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Node pairing

Node pairing is the process of establishing a federated network between two Corteza instances (nodes).

Node pairing consists of node identification which identifies the two nodes — enables communication; and node handshake which exchanges authentication credentials for secure communication.

The diagram outlines the entire node pairing process. This is later broken down into node identification and node handshake and described in detail.
Figure 1. The diagram outlines the entire node pairing process. This is later broken down into node identification and node handshake and described in detail.

Node identification

The node identification step exchanges information about the nodes required to establish a connection (URL address, node name, and some other metadata).

The node identification step doesn’t exchange any authentication tokens apart from the OTT token.

The diagram outlines the node identification step which exchanges the information that are required to establish a connection.
Figure 2. The diagram outlines the node identification step which exchanges the information that are required to establish a connection.
Node A administrator registers node B and generates a node URI

Node registration step lets node A know about node B. The generated node URI identifies node A and looks like this: corteza://$NODE_ID_A:$OTT@$DOMAIN_A?name=$NAME.

$OTT lets us perform initial authentication when performing the handshake below.

Node A administrator sends the node URI to the node B administrator

The transferred node URI lets node B administrator quickly register node A.

This step is performed manually by the node administrators. The two administrators should use a secure channel to exchange this information.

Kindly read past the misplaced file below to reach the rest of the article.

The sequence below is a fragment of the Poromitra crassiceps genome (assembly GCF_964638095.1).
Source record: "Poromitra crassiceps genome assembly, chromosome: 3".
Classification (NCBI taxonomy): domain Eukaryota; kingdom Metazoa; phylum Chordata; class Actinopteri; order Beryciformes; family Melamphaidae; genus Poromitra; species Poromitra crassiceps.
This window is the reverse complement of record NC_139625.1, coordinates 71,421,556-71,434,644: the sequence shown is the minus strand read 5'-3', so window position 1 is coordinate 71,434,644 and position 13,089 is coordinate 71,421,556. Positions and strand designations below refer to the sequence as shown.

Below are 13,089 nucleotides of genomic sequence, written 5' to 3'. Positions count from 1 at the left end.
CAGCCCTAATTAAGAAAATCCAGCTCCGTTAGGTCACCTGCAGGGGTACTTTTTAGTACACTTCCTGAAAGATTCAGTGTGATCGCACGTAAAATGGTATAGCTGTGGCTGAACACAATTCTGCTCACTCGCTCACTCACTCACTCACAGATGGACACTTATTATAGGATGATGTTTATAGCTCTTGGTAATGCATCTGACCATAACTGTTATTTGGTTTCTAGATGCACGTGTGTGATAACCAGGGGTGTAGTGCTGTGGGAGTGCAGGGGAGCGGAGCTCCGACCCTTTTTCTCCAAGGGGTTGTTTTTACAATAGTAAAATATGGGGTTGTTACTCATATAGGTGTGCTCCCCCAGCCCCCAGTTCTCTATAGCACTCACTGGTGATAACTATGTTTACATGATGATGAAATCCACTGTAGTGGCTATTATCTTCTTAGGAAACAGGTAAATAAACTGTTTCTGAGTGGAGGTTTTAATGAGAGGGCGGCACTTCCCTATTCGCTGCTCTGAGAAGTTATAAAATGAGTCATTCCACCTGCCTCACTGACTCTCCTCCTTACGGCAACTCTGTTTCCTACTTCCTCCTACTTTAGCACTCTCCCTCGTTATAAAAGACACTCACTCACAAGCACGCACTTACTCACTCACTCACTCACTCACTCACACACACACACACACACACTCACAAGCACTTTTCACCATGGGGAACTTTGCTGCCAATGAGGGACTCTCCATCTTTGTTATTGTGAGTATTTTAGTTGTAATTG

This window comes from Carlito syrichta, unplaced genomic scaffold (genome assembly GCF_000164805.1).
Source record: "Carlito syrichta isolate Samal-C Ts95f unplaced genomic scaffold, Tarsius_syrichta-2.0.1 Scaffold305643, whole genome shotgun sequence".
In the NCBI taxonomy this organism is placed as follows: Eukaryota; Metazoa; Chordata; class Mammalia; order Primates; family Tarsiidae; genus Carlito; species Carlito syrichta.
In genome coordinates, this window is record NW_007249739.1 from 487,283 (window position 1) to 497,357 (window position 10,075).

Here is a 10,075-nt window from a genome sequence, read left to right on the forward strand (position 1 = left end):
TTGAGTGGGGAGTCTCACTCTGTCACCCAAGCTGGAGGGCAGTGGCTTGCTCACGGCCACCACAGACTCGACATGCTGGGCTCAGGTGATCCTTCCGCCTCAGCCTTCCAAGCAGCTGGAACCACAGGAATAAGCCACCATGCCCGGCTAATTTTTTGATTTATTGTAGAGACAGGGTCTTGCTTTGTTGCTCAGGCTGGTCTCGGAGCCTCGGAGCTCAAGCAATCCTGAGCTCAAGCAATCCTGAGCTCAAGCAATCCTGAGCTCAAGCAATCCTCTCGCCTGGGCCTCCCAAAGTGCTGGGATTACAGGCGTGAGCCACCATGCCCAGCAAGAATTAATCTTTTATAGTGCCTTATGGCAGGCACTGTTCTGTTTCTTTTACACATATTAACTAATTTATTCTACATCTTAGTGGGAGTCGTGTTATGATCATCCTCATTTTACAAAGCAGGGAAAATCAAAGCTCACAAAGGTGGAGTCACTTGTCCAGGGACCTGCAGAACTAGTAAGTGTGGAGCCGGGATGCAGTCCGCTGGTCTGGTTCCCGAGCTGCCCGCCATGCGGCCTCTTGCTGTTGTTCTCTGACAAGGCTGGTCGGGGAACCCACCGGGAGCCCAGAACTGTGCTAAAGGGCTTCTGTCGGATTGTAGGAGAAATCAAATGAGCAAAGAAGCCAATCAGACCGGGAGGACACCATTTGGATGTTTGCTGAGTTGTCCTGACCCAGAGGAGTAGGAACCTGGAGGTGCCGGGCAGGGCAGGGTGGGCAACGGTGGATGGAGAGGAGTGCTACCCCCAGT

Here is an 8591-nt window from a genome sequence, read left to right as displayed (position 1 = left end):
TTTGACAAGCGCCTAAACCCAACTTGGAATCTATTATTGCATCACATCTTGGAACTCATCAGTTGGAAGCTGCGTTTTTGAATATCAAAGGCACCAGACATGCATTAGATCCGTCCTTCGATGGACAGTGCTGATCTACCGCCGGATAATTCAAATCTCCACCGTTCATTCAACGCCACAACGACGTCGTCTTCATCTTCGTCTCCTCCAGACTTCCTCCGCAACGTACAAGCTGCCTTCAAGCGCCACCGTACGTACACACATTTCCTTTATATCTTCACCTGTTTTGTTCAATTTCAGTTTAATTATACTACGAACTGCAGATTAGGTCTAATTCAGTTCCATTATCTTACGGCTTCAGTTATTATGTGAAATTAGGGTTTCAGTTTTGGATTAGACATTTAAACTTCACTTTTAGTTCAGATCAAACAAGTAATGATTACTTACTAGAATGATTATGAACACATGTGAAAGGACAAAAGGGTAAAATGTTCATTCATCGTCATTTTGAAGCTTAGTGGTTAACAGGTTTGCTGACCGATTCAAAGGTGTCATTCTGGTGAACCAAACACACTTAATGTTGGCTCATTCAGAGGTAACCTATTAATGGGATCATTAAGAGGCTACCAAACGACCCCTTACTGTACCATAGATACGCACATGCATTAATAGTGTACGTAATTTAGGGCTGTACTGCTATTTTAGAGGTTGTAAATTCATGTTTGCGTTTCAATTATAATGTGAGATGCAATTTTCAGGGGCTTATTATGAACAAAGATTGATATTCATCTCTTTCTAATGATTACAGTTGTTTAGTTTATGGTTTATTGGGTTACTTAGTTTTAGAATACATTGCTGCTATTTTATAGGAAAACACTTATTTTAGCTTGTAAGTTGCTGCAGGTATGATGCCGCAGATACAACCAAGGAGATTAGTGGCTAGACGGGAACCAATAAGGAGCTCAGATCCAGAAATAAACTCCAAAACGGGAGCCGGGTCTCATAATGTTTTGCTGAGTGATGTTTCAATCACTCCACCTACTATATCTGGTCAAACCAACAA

Node B administrator registers node A using the node URI

Node registration step lets node B know about node A. Both nodes have been identified and are prepared to perform the node handshake.

Node handshake

The node handshake step configures the nodes and exchanges authentication tokens that the nodes use to access protected resources.

Corteza Federation leverages Corteza’s already established authentication facility, using system users and JWT tokens (later referred as a token).

This enables us to reduce potential security holes and leverage our RBAC access control facility.

All authentication tokens are unique, even the ones in the same node pair.

The diagram outlines the node handshake step which exchanges the authentication tokens used to access protected resources.
Figure 3. The diagram outlines the node handshake step which exchanges the authentication tokens used to access protected resources.
Node B administrator initializes the handshake with node A

Node B initializes the state and generates a $TOKEN_B that can be used by node A when accessing protected resources.

Node B sends a handshake request to node A

Node A administrator is notified (via email) that node B wishes to establish a federated network. The handshake request must be manually confirmed by the node A administrator.

This request is authenticated by the $OTT token (generated in the node identification step), outside of the standard authentication facility.

The actual authentication tokens authenticate all following requests.

Node A administrator confirms the handshake request

Node A initializes the state and generates a $TOKEN_A that can be used by node B when accessing protected resources.

Node A completes the handshake step

Node A sends the generated $TOKEN_A to node B with a confirmation that the handshake was successful.